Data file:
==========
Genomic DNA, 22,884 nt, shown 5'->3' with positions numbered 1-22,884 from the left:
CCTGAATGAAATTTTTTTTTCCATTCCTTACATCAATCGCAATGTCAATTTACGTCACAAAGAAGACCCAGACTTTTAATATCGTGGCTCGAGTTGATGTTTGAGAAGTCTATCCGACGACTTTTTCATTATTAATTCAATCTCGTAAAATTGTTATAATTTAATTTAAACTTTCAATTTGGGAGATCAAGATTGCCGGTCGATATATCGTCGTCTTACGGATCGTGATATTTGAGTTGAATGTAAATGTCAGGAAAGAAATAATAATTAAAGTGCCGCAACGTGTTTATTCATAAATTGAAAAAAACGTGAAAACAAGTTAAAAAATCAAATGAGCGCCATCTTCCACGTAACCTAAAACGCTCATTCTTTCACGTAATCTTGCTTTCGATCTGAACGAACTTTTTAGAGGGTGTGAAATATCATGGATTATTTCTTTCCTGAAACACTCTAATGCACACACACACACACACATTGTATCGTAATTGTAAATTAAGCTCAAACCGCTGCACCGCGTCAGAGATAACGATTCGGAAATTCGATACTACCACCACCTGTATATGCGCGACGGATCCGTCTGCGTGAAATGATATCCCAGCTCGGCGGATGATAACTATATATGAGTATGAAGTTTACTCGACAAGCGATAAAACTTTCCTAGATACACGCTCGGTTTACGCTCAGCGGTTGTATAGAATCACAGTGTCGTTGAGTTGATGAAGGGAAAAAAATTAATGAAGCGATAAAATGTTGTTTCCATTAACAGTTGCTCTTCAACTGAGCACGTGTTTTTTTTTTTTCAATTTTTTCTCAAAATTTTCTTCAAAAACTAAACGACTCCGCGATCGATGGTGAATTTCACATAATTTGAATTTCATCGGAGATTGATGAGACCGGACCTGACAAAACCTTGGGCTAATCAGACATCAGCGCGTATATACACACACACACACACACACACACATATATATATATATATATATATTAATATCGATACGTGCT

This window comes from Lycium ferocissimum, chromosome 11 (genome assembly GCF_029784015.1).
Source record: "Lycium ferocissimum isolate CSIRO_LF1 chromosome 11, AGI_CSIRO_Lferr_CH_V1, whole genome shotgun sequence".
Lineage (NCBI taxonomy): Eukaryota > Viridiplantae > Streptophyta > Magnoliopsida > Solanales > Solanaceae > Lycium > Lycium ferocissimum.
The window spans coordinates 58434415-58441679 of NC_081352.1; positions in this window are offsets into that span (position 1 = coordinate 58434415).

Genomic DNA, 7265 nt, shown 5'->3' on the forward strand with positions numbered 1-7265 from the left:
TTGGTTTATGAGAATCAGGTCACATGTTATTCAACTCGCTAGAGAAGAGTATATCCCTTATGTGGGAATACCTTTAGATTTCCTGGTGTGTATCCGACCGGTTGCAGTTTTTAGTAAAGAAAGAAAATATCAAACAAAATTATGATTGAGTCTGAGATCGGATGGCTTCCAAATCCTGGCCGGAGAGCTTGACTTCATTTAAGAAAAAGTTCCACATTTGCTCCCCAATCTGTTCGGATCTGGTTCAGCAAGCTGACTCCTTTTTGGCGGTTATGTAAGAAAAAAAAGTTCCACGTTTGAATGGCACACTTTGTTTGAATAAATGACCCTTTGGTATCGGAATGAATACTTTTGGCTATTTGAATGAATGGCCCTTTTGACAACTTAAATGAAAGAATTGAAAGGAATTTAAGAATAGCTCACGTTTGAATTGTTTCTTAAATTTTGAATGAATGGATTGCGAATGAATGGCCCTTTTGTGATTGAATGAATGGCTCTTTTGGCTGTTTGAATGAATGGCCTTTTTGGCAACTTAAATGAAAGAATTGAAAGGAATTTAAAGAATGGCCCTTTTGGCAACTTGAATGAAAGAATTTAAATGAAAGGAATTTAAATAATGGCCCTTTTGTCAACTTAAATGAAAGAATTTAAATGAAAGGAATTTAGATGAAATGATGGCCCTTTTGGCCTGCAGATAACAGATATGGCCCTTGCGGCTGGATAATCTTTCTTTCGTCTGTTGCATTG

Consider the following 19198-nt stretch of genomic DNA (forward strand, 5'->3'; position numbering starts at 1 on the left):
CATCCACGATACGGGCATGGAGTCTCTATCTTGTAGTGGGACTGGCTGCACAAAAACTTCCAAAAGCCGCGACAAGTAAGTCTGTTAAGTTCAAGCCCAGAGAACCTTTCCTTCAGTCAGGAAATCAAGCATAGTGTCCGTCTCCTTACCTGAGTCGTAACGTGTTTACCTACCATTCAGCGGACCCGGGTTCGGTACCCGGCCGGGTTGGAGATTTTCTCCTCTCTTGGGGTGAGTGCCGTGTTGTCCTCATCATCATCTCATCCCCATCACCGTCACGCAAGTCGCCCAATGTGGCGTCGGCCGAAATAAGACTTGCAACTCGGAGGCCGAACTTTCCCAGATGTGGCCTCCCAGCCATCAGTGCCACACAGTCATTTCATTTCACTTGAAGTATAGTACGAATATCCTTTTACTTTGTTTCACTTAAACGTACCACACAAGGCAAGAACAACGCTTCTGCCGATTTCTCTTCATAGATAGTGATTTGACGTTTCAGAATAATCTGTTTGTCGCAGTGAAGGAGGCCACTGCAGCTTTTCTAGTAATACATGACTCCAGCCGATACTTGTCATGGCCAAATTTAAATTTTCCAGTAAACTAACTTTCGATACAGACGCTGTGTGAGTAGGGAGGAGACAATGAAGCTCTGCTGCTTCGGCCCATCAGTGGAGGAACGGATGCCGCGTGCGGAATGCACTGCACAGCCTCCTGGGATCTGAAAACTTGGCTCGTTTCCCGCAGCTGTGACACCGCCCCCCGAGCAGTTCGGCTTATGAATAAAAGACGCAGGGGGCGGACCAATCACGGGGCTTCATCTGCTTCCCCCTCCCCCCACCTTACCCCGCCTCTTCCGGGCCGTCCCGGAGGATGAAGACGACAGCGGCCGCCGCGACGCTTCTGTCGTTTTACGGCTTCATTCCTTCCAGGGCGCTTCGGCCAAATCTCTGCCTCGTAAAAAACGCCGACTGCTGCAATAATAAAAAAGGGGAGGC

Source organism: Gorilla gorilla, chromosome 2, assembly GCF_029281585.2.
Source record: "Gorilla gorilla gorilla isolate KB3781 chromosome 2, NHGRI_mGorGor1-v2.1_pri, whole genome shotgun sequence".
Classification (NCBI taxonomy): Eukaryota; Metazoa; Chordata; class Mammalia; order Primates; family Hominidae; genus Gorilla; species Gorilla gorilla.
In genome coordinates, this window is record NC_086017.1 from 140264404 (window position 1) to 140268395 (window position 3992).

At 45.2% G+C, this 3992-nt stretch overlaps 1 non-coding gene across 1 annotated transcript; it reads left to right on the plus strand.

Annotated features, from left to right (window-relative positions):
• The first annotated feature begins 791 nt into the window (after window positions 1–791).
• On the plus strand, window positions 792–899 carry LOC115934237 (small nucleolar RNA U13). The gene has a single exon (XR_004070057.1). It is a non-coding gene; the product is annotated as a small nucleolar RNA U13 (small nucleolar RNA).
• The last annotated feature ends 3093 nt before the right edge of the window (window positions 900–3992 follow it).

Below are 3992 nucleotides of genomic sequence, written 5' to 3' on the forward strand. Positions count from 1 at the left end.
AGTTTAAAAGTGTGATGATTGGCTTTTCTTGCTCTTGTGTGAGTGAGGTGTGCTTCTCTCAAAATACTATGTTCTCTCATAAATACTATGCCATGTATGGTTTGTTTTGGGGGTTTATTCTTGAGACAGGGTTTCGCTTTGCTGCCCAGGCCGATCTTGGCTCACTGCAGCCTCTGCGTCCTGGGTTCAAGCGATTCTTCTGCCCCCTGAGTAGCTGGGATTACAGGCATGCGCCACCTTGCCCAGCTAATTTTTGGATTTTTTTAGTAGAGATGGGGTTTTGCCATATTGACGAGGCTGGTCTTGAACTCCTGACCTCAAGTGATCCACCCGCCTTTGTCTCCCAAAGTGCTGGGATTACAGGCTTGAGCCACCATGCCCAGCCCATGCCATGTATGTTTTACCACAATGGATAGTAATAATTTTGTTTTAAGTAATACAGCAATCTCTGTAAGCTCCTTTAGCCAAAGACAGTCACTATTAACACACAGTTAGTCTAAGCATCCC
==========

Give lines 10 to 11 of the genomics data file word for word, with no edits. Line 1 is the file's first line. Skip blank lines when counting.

CATCCACGATACGGGCATGGAGTCTCTATCTTGTAGTGGGACTGGCTGCACAAAAACTTCCAAAAGCCGCGACAAGTAAGTCTGTTAAGTTCAAGCCCAGAGAACCTTTCCTTCAGTCAGGAAATCAAGCATAGTGTCCGTCTCCTTACCTGAGTCGTAACGTGTTTACCTACCATTCAGCGGACCCGGGTTCGGTACCCGGCCGGGTTGGAGATTTTCTCCTCTCTTGGGGTGAGTGCCGTGTTGTCCTCATCATCATCTCATCCCCATCACCGTCACGCAAGTCGCCCAATGTGGCGTCGGCCGAAATAAGACTTGCAACTCGGAGGCCGAACTTTCCCAGATGTGGCCTCCCAGCCATCAGTGCCACACAGTCATTTCATTTCACTTGAAGTATAGTACGAATATCCTTTTACTTTGTTTCACTTAAACGTACCACACAAGGCAAGAACAACGCTTCTGCCGATTTCTCTTCATAGATAGTGATTTGACGTTTCAGAATAATCTGTTTGTCGCAGTGAAGGAGGCCACTGCAGCTTTTCTAGTAATACATGACTCCAGCCGATACTTGTCATGGCCAAATTTAAATTTTCCAGTAAACTAACTTTCGATACAGACGCTGTGTGAGTAGGGAGGAGACAATGAAGCTCTGCTGCTTCGGCCCATCAGTGGAGGAACGGATGCCGCGTGCGGAATGCACTGCACAGCCTCCTGGGATCTGAAAACTTGGCTCGTTTCCCGCAGCTGTGACACCGCCCCCCGAGCAGTTCGGCTTATGAATAAAAGACGCAGGGGGCGGACCAATCACGGGGCTTCATCTGCTTCCCCCTCCCCCCACCTTACCCCGCCTCTTCCGGGCCGTCCCGGAGGATGAAGACGACAGCGGCCGCCGCGACGCTTCTGTCGTTTTACGGCTTCATTCCTTCCAGGGCGCTTCGGCCAAATCTCTGCCTCGTAAAAAACGCCGACTGCTGCAATAATAAAAAAGGGGAGGC

Source organism: Gorilla gorilla, chromosome 2, assembly GCF_029281585.2.